Facilitating Strong Family Bonds
Strong kids start with strong families. In today’s busy world, there never seems to be enough time to spend fostering strong bonds with kids. Thankfully, there is an emerging trend supporting community efforts to bolster familial support systems. Helping parents and kids learn to communicate more effectively is one area in which these programs can make a real difference. Learning to speak your kids’ language isn’t always easy, especially during the difficult adolescent years. With the help of counselors and outreach programs, however, you can put an end to problems within the familial unit. These programs can be particularly effective when it comes to single-parent households.
Boosting Academic Power
In order for a child to bring his expertise back to his community as an adult, he needs to first learn viable and marketable skills. Investing in commerce provides a great short-term resource for communities, but investing in the kids who will spur the economy of the future is an even better option. Supporting locally-based programs that help kids excel in school gives them the boost they need to succeed as adults. Remember that the at-risk youth of today hold the potential to be the business leaders of the next decades. With the right guidance and plenty of academic support, these kids can achieve greatness. When at-risk kids are left to founder in the public system without support, their future may be decidedly bleaker. Programs that offer after-school tutoring, bolster literacy skills and emphasize the importance of a great education can make all the difference to a struggling child. Preparation programs that give preschoolers a head start on their academic careers can also be a strong source of long-term community growth and prosperity.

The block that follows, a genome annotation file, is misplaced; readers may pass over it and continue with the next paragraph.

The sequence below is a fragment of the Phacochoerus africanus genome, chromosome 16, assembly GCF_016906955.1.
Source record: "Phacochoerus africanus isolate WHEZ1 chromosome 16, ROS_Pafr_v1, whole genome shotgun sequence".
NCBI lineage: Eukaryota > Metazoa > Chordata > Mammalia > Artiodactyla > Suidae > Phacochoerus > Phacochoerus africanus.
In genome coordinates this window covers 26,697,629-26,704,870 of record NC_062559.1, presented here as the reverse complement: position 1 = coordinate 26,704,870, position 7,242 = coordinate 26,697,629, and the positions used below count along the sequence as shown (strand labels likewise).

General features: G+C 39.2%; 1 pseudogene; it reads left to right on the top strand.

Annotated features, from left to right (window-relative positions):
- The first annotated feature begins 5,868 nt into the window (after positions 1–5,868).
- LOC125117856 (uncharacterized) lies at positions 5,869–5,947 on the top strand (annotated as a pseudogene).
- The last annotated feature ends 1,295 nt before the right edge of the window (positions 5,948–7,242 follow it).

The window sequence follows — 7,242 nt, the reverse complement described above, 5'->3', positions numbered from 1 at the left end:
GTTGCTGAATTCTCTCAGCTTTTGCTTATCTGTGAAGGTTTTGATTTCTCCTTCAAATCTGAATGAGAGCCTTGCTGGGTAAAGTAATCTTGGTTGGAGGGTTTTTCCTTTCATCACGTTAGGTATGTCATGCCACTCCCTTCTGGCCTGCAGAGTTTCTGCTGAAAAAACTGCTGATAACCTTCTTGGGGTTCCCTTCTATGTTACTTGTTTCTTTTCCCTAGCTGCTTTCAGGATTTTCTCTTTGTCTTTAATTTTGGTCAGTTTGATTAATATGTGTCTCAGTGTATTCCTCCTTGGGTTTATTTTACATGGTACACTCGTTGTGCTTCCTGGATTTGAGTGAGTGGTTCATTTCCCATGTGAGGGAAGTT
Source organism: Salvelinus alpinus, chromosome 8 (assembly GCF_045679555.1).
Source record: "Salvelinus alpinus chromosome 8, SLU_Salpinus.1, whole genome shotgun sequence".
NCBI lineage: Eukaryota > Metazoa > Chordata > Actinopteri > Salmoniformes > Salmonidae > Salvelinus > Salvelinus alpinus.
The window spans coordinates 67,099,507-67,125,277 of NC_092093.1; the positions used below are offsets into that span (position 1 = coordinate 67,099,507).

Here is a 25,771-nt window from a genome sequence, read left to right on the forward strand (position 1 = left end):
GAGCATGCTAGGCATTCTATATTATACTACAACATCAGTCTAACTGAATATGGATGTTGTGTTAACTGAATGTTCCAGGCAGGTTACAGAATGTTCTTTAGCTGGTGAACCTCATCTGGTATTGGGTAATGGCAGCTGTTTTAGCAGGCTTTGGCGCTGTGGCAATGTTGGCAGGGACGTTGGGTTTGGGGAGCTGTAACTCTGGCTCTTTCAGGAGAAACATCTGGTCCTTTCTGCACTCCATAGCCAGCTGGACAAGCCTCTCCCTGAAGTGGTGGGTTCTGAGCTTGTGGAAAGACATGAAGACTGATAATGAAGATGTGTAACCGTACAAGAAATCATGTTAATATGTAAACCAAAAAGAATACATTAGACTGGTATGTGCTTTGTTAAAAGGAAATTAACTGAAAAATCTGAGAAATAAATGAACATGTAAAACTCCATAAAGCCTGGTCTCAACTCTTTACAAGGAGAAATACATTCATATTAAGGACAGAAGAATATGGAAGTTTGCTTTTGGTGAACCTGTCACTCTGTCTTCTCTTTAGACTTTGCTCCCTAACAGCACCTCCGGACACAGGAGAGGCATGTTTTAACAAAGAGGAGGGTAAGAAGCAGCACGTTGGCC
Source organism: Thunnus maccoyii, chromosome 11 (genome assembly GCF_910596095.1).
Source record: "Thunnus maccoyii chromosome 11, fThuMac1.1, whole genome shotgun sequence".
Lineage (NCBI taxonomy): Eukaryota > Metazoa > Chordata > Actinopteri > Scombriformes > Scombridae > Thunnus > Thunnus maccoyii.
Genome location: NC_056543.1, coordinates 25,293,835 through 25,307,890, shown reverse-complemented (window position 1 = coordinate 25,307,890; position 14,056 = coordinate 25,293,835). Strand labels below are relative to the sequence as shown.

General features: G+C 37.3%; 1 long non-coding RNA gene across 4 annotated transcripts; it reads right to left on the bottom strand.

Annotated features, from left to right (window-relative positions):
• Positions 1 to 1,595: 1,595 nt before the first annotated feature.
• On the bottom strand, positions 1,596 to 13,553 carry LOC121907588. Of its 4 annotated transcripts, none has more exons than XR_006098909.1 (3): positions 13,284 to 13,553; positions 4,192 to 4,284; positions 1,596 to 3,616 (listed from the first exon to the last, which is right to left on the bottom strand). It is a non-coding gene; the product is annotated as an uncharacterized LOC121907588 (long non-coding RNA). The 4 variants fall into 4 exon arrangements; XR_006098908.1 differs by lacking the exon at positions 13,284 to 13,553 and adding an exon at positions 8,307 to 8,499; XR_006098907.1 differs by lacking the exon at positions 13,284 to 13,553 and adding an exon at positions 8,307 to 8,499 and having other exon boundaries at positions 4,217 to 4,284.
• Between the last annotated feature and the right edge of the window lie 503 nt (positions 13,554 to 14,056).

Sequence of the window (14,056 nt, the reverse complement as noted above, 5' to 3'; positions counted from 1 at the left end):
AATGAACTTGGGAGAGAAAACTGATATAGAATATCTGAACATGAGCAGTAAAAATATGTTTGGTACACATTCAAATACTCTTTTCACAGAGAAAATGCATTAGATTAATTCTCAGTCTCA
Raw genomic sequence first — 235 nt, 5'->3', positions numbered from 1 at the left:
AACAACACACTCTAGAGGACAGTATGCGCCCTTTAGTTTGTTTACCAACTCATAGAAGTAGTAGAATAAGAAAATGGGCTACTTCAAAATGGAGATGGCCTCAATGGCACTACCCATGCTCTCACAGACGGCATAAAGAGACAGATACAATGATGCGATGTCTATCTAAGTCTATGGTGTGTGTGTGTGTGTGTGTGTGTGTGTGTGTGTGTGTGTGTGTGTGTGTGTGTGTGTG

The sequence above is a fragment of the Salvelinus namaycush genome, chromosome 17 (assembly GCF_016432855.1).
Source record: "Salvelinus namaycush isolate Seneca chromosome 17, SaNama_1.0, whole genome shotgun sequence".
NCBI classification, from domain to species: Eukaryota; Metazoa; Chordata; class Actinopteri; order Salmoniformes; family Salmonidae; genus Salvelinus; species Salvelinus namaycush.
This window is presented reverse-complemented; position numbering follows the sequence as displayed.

Meeting Vital Low-Income Needs
A child that’s hungry or whose basic needs are not being met simply does not have the tools she needs to succeed. Outreach programs and community initiatives that offer a much-needed helping hand to kids in poverty are among the most important in any neighborhood. Children’s museums in cities like Indianapolis have had great success with low-income internship programs that help poverty-stricken kids explore the arts and sciences. The Local Initiatives Support Corporation’s programs help kids in low-income areas across the nation gain access to early education programs and meal subsidies. Kids who participate are able to get a head start in school, while their parents gain affordable, dependable childcare that allows them to pursue employment. When these families are able to rest assured that their basic needs are met, kids can flourish and prosper. Bringing that prosperity back to the community helps to strengthen the city and everyone involved benefits greatly.